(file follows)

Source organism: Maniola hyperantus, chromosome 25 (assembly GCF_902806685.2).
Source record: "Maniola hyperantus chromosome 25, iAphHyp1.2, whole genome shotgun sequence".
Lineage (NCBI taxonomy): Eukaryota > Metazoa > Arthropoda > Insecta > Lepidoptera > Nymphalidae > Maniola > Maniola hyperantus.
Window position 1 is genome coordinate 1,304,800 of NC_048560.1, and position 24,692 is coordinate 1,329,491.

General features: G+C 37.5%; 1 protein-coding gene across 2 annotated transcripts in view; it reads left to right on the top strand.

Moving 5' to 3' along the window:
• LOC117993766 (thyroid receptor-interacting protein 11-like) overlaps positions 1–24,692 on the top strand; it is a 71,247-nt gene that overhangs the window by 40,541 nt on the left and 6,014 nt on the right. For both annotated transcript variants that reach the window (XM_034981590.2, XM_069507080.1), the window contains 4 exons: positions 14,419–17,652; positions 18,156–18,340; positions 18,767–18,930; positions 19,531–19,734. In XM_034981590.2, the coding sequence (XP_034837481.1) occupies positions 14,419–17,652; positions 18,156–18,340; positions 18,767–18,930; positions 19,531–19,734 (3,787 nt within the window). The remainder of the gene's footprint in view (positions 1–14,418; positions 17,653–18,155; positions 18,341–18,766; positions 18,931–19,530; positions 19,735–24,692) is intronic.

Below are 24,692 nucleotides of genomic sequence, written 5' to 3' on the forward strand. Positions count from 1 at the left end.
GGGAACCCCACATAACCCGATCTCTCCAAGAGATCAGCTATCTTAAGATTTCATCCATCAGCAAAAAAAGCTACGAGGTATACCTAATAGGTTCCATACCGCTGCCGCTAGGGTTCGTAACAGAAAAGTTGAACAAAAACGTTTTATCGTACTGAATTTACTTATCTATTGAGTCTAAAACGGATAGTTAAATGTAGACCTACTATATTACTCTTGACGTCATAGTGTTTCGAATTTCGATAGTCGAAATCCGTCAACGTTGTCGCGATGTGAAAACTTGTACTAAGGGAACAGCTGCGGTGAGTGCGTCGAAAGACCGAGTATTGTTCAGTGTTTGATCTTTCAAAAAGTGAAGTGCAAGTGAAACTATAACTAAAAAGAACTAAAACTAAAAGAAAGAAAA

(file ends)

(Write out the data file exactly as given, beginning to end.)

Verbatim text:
Source organism: Maniola hyperantus, chromosome 25 (assembly GCF_902806685.2).
Source record: "Maniola hyperantus chromosome 25, iAphHyp1.2, whole genome shotgun sequence".
Lineage (NCBI taxonomy): Eukaryota > Metazoa > Arthropoda > Insecta > Lepidoptera > Nymphalidae > Maniola > Maniola hyperantus.
Window position 1 is genome coordinate 1,304,800 of NC_048560.1, and position 24,692 is coordinate 1,329,491.

General features: G+C 37.5%; 1 protein-coding gene across 2 annotated transcripts in view; it reads left to right on the top strand.

Moving 5' to 3' along the window:
• LOC117993766 (thyroid receptor-interacting protein 11-like) overlaps positions 1–24,692 on the top strand; it is a 71,247-nt gene that overhangs the window by 40,541 nt on the left and 6,014 nt on the right. For both annotated transcript variants that reach the window (XM_034981590.2, XM_069507080.1), the window contains 4 exons: positions 14,419–17,652; positions 18,156–18,340; positions 18,767–18,930; positions 19,531–19,734. In XM_034981590.2, the coding sequence (XP_034837481.1) occupies positions 14,419–17,652; positions 18,156–18,340; positions 18,767–18,930; positions 19,531–19,734 (3,787 nt within the window). The remainder of the gene's footprint in view (positions 1–14,418; positions 17,653–18,155; positions 18,341–18,766; positions 18,931–19,530; positions 19,735–24,692) is intronic.

Below are 24,692 nucleotides of genomic sequence, written 5' to 3' on the forward strand. Positions count from 1 at the left end.
GGGAACCCCACATAACCCGATCTCTCCAAGAGATCAGCTATCTTAAGATTTCATCCATCAGCAAAAAAAGCTACGAGGTATACCTAATAGGTTCCATACCGCTGCCGCTAGGGTTCGTAACAGAAAAGTTGAACAAAAACGTTTTATCGTACTGAATTTACTTATCTATTGAGTCTAAAACGGATAGTTAAATGTAGACCTACTATATTACTCTTGACGTCATAGTGTTTCGAATTTCGATAGTCGAAATCCGTCAACGTTGTCGCGATGTGAAAACTTGTACTAAGGGAACAGCTGCGGTGAGTGCGTCGAAAGACCGAGTATTGTTCAGTGTTTGATCTTTCAAAAAGTGAAGTGCAAGTGAAACTATAACTAAAAAGAACTAAAACTAAAAGAAAGAAAA